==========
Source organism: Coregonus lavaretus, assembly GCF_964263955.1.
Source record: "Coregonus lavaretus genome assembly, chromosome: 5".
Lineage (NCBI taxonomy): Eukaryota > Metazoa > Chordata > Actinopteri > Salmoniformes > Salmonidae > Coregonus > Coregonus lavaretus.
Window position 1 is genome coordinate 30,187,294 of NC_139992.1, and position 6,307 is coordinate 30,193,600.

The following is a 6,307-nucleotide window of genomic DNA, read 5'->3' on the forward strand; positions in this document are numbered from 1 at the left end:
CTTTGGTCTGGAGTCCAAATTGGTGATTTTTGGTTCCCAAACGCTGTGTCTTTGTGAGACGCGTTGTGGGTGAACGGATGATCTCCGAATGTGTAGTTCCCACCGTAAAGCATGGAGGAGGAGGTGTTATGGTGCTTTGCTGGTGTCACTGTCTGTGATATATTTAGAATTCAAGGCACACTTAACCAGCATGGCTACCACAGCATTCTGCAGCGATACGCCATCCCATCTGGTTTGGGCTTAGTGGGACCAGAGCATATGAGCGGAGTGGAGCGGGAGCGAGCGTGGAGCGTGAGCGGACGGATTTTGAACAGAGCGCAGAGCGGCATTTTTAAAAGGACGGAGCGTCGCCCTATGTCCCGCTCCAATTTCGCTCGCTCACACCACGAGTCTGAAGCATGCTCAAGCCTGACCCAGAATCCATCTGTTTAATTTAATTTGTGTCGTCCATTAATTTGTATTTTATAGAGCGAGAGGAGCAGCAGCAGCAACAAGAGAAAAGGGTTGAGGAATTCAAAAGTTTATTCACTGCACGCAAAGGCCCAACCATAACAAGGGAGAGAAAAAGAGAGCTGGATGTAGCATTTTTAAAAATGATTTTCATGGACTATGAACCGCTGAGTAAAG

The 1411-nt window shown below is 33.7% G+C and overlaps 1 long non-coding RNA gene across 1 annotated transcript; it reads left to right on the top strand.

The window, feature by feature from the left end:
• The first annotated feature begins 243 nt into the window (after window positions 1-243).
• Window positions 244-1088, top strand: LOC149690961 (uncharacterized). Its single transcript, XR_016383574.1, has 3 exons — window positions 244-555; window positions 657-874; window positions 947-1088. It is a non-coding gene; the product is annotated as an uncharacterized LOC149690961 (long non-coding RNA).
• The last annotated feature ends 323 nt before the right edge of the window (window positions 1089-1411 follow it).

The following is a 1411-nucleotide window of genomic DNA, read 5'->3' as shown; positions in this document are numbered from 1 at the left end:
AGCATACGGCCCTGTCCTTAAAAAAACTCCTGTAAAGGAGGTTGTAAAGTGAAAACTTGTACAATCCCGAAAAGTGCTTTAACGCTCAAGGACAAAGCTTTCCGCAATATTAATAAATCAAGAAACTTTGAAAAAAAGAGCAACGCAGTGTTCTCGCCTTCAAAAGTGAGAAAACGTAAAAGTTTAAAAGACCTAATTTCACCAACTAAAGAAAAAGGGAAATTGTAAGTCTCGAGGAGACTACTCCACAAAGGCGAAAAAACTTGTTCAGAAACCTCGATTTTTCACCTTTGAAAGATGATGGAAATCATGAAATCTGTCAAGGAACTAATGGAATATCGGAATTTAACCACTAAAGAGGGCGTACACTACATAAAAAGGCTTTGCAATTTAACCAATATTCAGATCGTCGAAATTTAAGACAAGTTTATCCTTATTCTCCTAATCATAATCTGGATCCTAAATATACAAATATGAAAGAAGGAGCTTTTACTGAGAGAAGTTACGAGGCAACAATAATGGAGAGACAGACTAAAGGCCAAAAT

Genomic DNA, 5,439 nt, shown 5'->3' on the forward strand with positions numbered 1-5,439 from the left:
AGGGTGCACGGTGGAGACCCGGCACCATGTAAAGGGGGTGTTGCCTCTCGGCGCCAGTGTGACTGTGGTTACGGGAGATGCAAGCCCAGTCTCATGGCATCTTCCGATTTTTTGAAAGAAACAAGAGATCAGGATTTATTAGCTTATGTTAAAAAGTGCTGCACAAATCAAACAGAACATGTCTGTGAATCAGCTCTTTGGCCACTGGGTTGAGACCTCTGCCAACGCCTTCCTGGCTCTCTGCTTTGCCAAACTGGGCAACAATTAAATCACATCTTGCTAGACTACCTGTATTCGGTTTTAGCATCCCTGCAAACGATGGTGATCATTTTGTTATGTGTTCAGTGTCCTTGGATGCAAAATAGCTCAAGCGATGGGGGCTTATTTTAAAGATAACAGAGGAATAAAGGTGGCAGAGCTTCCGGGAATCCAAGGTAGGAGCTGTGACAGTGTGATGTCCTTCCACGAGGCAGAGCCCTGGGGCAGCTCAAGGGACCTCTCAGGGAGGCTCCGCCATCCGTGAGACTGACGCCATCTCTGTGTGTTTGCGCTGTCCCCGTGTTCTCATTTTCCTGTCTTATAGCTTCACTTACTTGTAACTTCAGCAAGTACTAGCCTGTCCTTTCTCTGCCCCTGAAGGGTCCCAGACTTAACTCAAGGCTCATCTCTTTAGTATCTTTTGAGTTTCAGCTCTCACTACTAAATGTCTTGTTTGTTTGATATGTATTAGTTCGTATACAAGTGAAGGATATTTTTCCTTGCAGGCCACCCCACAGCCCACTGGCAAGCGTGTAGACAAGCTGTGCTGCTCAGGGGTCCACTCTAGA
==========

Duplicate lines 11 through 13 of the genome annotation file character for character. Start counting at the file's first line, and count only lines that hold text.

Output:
• The last annotated feature ends 323 nt before the right edge of the window (window positions 1089-1411 follow it).

The following is a 1411-nucleotide window of genomic DNA, read 5'->3' as shown; positions in this document are numbered from 1 at the left end:
AGCATACGGCCCTGTCCTTAAAAAAACTCCTGTAAAGGAGGTTGTAAAGTGAAAACTTGTACAATCCCGAAAAGTGCTTTAACGCTCAAGGACAAAGCTTTCCGCAATATTAATAAATCAAGAAACTTTGAAAAAAAGAGCAACGCAGTGTTCTCGCCTTCAAAAGTGAGAAAACGTAAAAGTTTAAAAGACCTAATTTCACCAACTAAAGAAAAAGGGAAATTGTAAGTCTCGAGGAGACTACTCCACAAAGGCGAAAAAACTTGTTCAGAAACCTCGATTTTTCACCTTTGAAAGATGATGGAAATCATGAAATCTGTCAAGGAACTAATGGAATATCGGAATTTAACCACTAAAGAGGGCGTACACTACATAAAAAGGCTTTGCAATTTAACCAATATTCAGATCGTCGAAATTTAAGACAAGTTTATCCTTATTCTCCTAATCATAATCTGGATCCTAAATATACAAATATGAAAGAAGGAGCTTTTACTGAGAGAAGTTACGAGGCAACAATAATGGAGAGACAGACTAAAGGCCAAAAT